I was out for a nice stroll in the neighborhood. We have no sidewalks here. Everyone walks in the road. I have no idea why. The neighborhood is almost sixty years old and they never bothered putting in sidewalks. Now, as you can imagine, the town has rules. First of all they claim to own or control the first eight feet of everyone’s lot; both front and side. They also have a rule that there can be no fences on that eight foot section between what I own and the curb; the sidewalk-less section in case I had to remind you.

But all that information is for naught. It has nothing to do with what I am about to tell you.

As I was walking – – – it was in the evening – – – I heard someone talking to me. Or so I thought. But why was he speaking in Russian (or Ukrainian or Polish or whatever he was speaking). It was a high pitched voice; possibly a woman.

Upon observation I saw that it was a very large man with a very large beard – – – and a very large voice; although in some sense, dainty. Sort of like a grown man speaking to a baby.

He wore a light coat over his shoulders with his arms outside. The coat was, of course, unbuttoned. He held nothing in his hands. Therefore I deducted that he had a blue tooth hanging on his ear. He walked at a slow but deliberate pace. I waved at him but received no response. It was twilight and that may have been the reason he did not see my wave. Possibly he was totally involved in his phone conversation.

Whatever the case, all that information is for naught. It has nothing to do with what I am about to tell you.

The large man’s voice drifted off as he went his way and I went mine. My mind was busy attempting to determine if he may have been talking to his daughter back in Russia. Maybe that was the reason for his dainty way of speaking.

I rounded the corner and was now across the street from an elementary school. It was on my right. The distance between me and the school was approximately two hundred feet. The lights were on in some of the rooms of the third floor. The janitor was probably cleaning the rooms. The school had just gone into summer recess. Or possibly he had moved all the desks out into the hallway and was busy varnishing the hardwood floors. They would have plenty of nice warm weather to dry to a nice shiny gloss.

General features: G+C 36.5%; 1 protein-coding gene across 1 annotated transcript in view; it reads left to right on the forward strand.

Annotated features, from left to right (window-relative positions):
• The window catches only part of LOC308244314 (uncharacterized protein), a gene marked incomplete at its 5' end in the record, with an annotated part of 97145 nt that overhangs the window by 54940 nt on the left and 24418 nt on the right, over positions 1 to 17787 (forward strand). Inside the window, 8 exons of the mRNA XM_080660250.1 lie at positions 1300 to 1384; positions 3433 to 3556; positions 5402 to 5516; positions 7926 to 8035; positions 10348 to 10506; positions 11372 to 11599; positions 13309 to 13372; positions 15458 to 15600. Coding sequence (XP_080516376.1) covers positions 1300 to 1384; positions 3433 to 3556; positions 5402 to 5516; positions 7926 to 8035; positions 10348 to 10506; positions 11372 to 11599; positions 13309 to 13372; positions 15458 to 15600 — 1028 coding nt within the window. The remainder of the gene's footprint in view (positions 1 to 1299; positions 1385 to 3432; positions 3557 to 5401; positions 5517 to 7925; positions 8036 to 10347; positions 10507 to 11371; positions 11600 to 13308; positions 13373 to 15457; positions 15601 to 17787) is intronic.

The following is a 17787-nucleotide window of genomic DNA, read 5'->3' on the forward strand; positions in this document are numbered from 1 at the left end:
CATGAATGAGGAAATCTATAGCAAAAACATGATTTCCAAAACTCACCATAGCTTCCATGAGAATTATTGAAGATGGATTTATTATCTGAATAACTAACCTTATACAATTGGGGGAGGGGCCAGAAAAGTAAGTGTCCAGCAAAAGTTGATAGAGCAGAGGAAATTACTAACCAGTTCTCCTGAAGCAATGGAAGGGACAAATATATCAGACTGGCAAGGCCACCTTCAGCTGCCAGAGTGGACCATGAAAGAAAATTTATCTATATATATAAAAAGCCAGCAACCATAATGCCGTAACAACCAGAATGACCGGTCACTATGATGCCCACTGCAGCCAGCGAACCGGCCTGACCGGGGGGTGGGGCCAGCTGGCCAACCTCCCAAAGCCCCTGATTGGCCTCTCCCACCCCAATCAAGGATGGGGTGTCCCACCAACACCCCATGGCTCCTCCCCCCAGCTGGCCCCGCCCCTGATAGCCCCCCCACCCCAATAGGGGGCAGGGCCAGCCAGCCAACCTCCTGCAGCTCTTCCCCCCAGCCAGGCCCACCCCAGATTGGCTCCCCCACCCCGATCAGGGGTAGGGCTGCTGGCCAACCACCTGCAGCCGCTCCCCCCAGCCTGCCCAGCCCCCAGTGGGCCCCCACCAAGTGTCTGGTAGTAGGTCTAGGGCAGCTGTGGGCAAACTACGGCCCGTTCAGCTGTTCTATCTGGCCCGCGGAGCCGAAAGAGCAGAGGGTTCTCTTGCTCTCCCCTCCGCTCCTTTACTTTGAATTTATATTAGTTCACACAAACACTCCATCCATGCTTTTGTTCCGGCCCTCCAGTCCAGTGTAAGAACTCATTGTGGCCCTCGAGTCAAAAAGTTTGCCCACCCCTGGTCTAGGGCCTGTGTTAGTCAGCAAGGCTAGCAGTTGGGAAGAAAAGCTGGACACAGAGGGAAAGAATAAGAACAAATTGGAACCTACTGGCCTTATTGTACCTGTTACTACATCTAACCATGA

A deer lay high up on the school lawn in the semi-darkness, resting in peace away from the road. I could hear the chimes of the university clock off in the distance. And the hoot of an owl was almost lost in the leaves of the oak trees. The squirrels and the birds had gone to their nests. Shards of a quarter-moon shone through the pine trees.

But nature’s ways have no clues to lend to you. All that information is for naught. Nature has nothing to do with what I am about to tell you.

I had reached the top of the knoll and the cold bricks of the empty elementary school seemed to make the air less humid. The lots on my left remained homeless; only a variety of hardwood and softwood trees remained there. I wondered if the lots had been abandoned due to their steep slope. Or did the people whose homes backed up to these woods simply pay their taxes on the forested lots in return for the privacy it gave them? I could hear voices from below. I assumed they belonged to the homeowners on the other side of the woods. I could imagine them sitting in their lawn chairs beside their dimly lighted swimming pool. Possibly one or two of them sipped on a wine or mixed drink while they enjoyed the evening with a friend or relative.

The homes were typically two story center-hall colonials or wide and vast ranch style with low-sloped roofs. One or two had a slight variation except for those who added dormers, to house the children at night. Oh yes! I almost forgot to tell you about the one with an addition that was a half story taller than the rest of the house. The addition was built for an artist who needed more southern sun so she could judge her colors better.

These homes are typically well kept and have absolutely nothing to do with what I am about to tell you.

As I reached the knoll I saw a car parked in the semi-darkness. A street light on the next block allowed me to see the silhouette of a person in the driver’s seat. The car was out of place. There were no homes on this street. Only the dark woods on the left and the almost empty schoolhouse on the right. The car did not belong there – – – nor did the person sitting in the driver’s seat.

Oh, not that I had not seen a random car there from time-to-time. However, it never failed that when a car was there, two people sat in the front; sometimes both of them tightly entwined. Typically teenagers or two lovers in a tryst without their spouse.